CESNUR - Centro Studi sulle Nuove Religioni diretto da Massimo Introvigne


The Scientology Critic Group Anonymous: A Research Paper

by John Bowen Brown
A paper presented at The 2009 CESNUR Conference, Salt Lake City, Utah, June 11-13, 2009

This purpose of this research paper is to present accurate information about the Internet group known as Anonymous.  The author of this paper is nether a Scientologist or Anonymous, but an independent researcher preparing an academic paper on the Anonymous’ campaign against Scientology.  Any inaccuracies will be clarified.

What is this Anonymous? Are they Cyberterrorists? Criminals? Activists? How did they start? This research paper will feature documentary research and clarify unanswered questions about Anonymous.

What Is Anonymous?

According to the 4Chan imageboard “Anonymous is the name assigned to a poster who does not enter text in to the [Name] field. Anonymous is not a single person, but rather, represents the collective whole of 4chan. He is a god amongst men”[i] 

Anonymous appears to be a group of individuals united by a distinct social identity and objective.  Anonymous says its “strength lies in our numbers.  Our will as a whole is the combined will of individuals.  This knowledge is a fruit of our anonymity.”[ii] Anonymous’ grand plan against the Church of Scientology is called Operation Chanology[iii]

How Did The Campaign Against Scientology Start?

The “war against Scientology” by the internet community Anonymous[iv] started on January 15, 2008 with a message posted on the 4Chan.[v] Imageboard “I’m talking about hacking or taking down the official Scientology website. It’s time to use our resources to do something we believe is right.  It’s time to do something big again…”[vi]

Then the attacks began.[vii] On January 21 Anonymous issued a statement to Scientology telling the faith community that “your organization should be destroyed, for the good of your followers, for the good of mankind, and for our own enjoyment.”[viii]  Soon after that YouTube message, members of Anonymous began Denial-of-service (DOS) attacks against the Scientology.org web site.[ix]  On January 26 an internet group[1] calling itself the Regime sent a message to Anonymous crediting itself with hacking one of Anonymous’ imageboards.[x] Anonymous responded and accidentally targeted the wrong person, taking down his site.[xi] Anonymous stopped the DOS attacks when Scientology critic Mark Bunker issued an online statement to Anonymous.[xii]  Then Anonymous re-organized itself and started protesting.[xiii]

Contrary to the media and Anonymous claims, Anonymous did not respond to Scientology because of a leaked Scientology video featuring celebrity and Scientologist Tom Cruise. There is a video that was leaked,[xiv] but the video was not the stimulus that prompted the “Scientology Raid?” thread. The leaked video escalated the growing hostility. After the initial post to “take down” Scientology, another poster responded with a link to the leaked video by the internet magazine Gawker.com. The poster added, “Inspiration to feed the fire.”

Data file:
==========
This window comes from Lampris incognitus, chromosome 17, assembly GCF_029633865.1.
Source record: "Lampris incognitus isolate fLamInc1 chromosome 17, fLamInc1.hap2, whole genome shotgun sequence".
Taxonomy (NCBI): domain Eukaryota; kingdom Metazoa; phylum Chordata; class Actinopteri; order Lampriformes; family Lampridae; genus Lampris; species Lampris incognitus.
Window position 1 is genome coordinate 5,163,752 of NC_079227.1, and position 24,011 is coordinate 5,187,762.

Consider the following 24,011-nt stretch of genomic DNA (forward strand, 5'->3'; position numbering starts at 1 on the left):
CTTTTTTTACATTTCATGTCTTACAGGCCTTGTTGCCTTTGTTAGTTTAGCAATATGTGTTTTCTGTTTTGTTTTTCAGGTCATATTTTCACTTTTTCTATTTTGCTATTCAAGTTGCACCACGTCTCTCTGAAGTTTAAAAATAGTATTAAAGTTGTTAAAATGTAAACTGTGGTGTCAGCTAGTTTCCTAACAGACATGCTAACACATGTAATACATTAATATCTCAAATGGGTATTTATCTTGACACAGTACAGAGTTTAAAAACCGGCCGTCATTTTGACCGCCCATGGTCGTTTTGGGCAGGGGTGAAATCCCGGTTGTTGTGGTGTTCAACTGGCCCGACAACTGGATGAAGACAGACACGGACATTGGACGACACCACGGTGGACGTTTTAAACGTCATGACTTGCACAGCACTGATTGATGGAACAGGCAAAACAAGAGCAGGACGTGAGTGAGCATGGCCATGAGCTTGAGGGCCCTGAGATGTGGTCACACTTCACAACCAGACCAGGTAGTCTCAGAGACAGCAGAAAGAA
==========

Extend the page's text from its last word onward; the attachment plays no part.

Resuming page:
That “Scientology Raid” posting is revealing. Several Anon[xv] posters who identified themselves as Scientologists objected to the proposed take-down[xvi] as well as other Anons.[xvii] Not all members of Anonymous agreed with the take-down. In an interview with the leader of a local Tucson Discordian group, Reverend Roger, said that many Anons were dissatisfied with the Scientology protests and left the community.[xviii] Political scientist and Scientology critic Jeff Jacobson corroborated this dissent in Anonymous with his research.[xix]

How is Anonymous organized?

“The leadership of Anonymous is non-existent.  We have no controlling party.  We fall under the sway of no individual or organization.  We are directed only by the decisions of the whole.  Guidance comes from the message, not from the individual.”[xx] This statement is not exactly true.  There is no official leader or hierarchy in Anonymous, but they have fallen under the “sway” of Scientology critic, Mark Bunker.  Anonymous refers to Bunker affectionately as “Wise Beard Man.”[xxi] “Wise Beard Man...His words are wise…His face is beard”[xxii] is the slogan Anons use for the Wise Beard Man meme.[xxiii] Bunker seems to be a source of information and leadership for Anonymous. 

Why does Anonymous Protests?

Anons protest “for the laughs.”[xxiv] Anonymous claims many of their protests do look like parties.  There has been dancing, music and singing,[xxv] but not always.  In March 2008, several Anonymous protesters in Atlanta were arrested for violating a local law about wearing masks.[xxvi]  When a police officer approached the other protesters to discuss the implications of their disguises, there were no organized leaders so the officer had difficulty communicating with the protesters. At a 2008 Anonymous protest in Boston, protesters entered a scientology church to pass out flyers and were arrested.[xxvii]